As in the other books, the illustrations (all pink and white and black) are hilarious. My favorite from this one is after Babymouse has her makeover. There's a random picture of space creatures, in a spaceship, watching video from earth. And one of them is lying on his back, feet high in the air. The caption is "I don't know, Commander - he was looking at something on Earth and he just fell over." And you see a tiny picture of Babymouse, on the viewscreen, looking dejected. It's priceless! There's also an amusing riff on the movie Dirty Dancing (I'll bet if you think about it for a minute, you can guess).

Underneath the over-the-top graphic novel format, Babymouse: Heartbreaker tackles issues that every girl can relate to. Who hasn't wanted to be invited to a school dance, but not been asked? Who hasn't daydreamed about receiving flowers, cards and chocolates, but gone home empty-handed? But Babymouse doesn't give up, and neither will her readers. This installment of the series is a must-read for Babymouse fans. And if you know any young girls out there who aren't familiar with Babymouse, I ask you to think seriously about introducing her to them. Happy Valentine's Day!

Book: Babymouse: Heartbreaker
Author: Jennifer L. Holm and Matthew Holm
Publisher: Random House
Original Publication Date: December 26, 2006
Pages: 96
Age Range: 7-11
Source of Book: Review copy from the authors. (Full disclosure, they also sent me a stuffed toy Babymouse - you can see a picture if you scroll back a couple of days.)
Other Blog Reviews: A review by A Fuse #8 Production and a mention at Big A little a. Updated to add: Kelly also reviewed this book today at Big A little a.

Please also note that Babymouse: Beach Babe is a Cybils shortlist title for Graphic Novels, Age 12 and Under. See my review of Babymouse: Beach Babe here.

© 2009 by Jennifer Robinson of Jen Robinson's Book Page. All rights reserved.


Babymouse: Beach Babe

Random House kindly sent an advance galley of Babymouse: Beach Babe, by Jennifer L. Holm and Matthew Holm. The book is scheduled for publication on May 23rd, and I was happy to have an early look at it. Babymouse: Beach Babe sat on my coffee table the day after it arrived, looking very pink, and calling out, in a high-pitched, squeaky sort of voice "read me." Eventually, just before bedtime, I gave in. And I have to say, after missing the first two books in the series, that I am now in love with Babymouse.

For those of you unfamiliar with the series, the Babymouse books are graphic novels, with engaging pink and black pictures, designed for the 8 to 12 set. They feature an indomitable heroine, with a rich fantasy life, and loving, if largely invisible, parents. This installment begins with Babymouse dreaming of being a surfing champion, only to wake to discover that (oh great joy!) it's the last day of school. After making it through the day, Babymouse learns (oh greater joy!) that her family will be vacationing at the beach. What follows is a mixture of real-life beachside trials and tribulations (sand-castles, surfing, sunburn, and boardwalks) and fantastical adventures (mermaids and genies in magic bottles).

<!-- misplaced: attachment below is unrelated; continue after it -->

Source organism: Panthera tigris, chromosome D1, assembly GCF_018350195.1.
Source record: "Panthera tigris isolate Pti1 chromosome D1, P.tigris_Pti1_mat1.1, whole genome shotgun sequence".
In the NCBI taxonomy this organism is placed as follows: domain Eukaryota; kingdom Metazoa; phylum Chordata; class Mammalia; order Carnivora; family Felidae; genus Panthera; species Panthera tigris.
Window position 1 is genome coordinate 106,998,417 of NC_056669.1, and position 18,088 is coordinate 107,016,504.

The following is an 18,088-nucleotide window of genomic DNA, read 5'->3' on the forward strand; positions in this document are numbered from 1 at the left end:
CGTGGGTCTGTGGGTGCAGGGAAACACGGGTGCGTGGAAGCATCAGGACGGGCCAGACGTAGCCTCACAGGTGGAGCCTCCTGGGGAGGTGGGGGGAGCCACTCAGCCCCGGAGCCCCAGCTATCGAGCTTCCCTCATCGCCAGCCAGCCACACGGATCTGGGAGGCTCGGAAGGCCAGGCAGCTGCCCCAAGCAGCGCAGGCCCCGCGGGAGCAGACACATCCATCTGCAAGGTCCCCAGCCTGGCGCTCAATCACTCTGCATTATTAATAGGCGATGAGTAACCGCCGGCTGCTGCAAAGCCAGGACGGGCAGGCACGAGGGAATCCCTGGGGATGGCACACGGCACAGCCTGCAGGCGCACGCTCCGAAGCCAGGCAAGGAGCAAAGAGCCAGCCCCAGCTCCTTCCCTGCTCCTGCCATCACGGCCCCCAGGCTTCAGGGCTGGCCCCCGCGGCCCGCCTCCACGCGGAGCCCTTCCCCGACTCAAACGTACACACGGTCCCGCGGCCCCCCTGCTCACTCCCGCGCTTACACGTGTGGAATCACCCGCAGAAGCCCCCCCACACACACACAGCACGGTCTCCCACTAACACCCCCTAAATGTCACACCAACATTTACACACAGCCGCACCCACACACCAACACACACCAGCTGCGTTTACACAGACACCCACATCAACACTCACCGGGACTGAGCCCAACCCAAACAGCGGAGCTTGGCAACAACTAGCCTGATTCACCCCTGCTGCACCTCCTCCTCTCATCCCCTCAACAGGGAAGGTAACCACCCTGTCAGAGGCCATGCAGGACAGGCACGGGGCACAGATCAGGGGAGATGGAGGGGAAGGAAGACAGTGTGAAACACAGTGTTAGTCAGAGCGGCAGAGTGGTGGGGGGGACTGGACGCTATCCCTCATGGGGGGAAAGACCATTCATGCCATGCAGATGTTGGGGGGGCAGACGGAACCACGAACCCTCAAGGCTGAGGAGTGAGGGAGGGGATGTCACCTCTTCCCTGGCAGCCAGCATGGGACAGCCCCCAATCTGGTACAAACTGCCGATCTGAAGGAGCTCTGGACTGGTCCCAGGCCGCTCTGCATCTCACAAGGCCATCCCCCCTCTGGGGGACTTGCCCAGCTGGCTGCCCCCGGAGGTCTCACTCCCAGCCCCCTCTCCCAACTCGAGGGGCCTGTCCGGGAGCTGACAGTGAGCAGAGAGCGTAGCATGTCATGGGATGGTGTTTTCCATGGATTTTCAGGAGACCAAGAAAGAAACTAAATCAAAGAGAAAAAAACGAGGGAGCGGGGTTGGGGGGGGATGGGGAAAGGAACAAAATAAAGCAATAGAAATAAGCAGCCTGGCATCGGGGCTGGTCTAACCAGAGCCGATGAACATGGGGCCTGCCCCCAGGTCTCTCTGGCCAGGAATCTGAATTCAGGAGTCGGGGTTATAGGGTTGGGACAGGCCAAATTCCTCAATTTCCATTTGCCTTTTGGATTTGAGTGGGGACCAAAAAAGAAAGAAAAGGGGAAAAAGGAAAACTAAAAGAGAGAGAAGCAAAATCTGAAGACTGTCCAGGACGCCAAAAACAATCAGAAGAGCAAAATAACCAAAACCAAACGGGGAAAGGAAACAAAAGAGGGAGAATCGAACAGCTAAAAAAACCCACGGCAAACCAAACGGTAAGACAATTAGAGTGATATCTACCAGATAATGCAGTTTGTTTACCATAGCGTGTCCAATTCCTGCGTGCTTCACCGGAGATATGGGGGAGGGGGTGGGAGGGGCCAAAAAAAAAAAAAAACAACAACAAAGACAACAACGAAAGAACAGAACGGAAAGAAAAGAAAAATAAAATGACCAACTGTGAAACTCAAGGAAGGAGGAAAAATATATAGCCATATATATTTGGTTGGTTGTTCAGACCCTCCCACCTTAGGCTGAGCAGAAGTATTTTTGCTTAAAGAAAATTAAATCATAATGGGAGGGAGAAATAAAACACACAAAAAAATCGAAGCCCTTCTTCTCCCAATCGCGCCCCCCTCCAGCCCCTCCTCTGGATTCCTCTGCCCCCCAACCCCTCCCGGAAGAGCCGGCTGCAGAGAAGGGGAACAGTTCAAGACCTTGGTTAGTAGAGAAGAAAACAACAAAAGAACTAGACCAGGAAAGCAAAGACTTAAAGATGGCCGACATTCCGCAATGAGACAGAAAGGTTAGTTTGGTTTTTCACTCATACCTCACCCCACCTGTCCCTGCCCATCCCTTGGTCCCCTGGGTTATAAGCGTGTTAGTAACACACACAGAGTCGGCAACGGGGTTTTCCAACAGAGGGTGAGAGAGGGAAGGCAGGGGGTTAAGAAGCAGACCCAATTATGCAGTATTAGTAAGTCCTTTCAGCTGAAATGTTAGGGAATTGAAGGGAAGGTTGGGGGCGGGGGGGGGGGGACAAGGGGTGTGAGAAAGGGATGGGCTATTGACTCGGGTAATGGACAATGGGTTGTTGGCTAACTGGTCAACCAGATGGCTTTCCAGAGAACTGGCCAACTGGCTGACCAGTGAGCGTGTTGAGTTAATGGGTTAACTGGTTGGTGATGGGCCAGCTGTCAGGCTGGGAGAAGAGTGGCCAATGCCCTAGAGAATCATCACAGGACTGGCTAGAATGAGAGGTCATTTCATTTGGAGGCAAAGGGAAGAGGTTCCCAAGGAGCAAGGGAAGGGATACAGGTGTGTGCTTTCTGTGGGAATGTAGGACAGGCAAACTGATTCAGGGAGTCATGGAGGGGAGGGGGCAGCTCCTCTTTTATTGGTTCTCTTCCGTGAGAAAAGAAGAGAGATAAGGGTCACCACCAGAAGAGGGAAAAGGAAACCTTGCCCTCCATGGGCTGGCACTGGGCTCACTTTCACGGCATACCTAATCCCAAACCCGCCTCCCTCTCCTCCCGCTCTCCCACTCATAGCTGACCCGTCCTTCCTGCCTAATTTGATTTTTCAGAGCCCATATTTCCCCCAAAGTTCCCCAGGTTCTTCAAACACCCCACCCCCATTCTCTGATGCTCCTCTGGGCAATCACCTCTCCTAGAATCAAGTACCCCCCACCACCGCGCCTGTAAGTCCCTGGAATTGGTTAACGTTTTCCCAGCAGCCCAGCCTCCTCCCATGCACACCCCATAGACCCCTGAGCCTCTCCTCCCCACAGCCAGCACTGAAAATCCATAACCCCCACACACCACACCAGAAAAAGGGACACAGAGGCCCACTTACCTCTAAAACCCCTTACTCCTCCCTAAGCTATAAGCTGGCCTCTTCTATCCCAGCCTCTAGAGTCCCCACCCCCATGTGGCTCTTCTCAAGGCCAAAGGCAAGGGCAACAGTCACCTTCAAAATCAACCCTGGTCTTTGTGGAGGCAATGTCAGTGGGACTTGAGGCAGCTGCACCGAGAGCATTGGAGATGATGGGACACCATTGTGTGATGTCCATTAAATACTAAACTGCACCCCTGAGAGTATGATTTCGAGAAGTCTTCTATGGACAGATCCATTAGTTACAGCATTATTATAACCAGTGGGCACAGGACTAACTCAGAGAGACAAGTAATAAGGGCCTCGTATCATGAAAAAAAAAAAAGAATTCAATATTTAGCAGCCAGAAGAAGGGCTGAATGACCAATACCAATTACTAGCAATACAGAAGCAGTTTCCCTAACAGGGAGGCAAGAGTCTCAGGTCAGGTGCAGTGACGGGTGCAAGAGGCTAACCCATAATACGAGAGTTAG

But the real story is Babymouse's relationship with her much younger brother, Squeak. Anyone who has ever had a younger sibling, or been a younger sibling, will be able to relate to the images of Squeak, ready with his kite, eager for his adored older sister to play with him. And, sadly, we can also relate to Squeak's desolation when Babymouse is too busy, running off on her adventures. There's a scene in which Squeak's heart literally breaks, upon rejection from Babymouse. Clearly, the brother-and-sister creators of this book have some real-life experience in matters of older and younger siblings. You'll have to read the book yourself to see how it turns out.

Babymouse: Beach Babe is a quick and easy read, and will definitely appeal to reluctant grade school readers. Two things make the book stand out for me. The first is the irrepressible spirit of Babymouse, as expressed through her actions, through the wonderful drawings, and through her discussions with the invisible narrator. She carries echoes of Anne Shirley in her dramatic failures, and of Pippi Longstocking in her bravado. The other thing that I love about this book is the regular seasoning of small, humorous details. The scene where Babymouse cleans out her locker, finding, among other things, troublesome gnomes, aliens, and the dish that ran away with the spoon, made me laugh out loud.

Babymouse: Beach Babe is the kind of book that you want to read with someone else nearby, so that you can hold it up and say "look at this!" at intervals. I think that my elementary school nieces will adore it. As for me, Babymouse: Beach Babe made me wish that I had been a little nicer to my younger siblings. It also made me nostalgic for childhood summer vacations, where life's biggest problem is "who am I going to play with?" It's an excellent read for the start of the summer.

About the Authors: According to the promotional material for this book, "Brother and sister team, Matthew and Jennifer Holm, grew up playing with stuffed mice. Jenni had a mouse house and Matt had the garage attached to the house. Today Jenni is the author of several highly acclaimed novels, including the Newbery Honor book, Our Only May Amelia. Matthew is a graphic designer and freelance writer. Neither of them have mice, although Jenni does have a small son who likes cheese a lot and Matt has a weasel. Jenni resides in Maryland and Matthew lives in New York." You can find more information on the Babymouse website.

UPDATE: I just noticed that Kelly at Big A little a published a review of this book on Friday. Like me, Kelly especially enjoyed the locker clean-out scene.

© 2009 by Jennifer Robinson of Jen Robinson's Book Page. All rights reserved.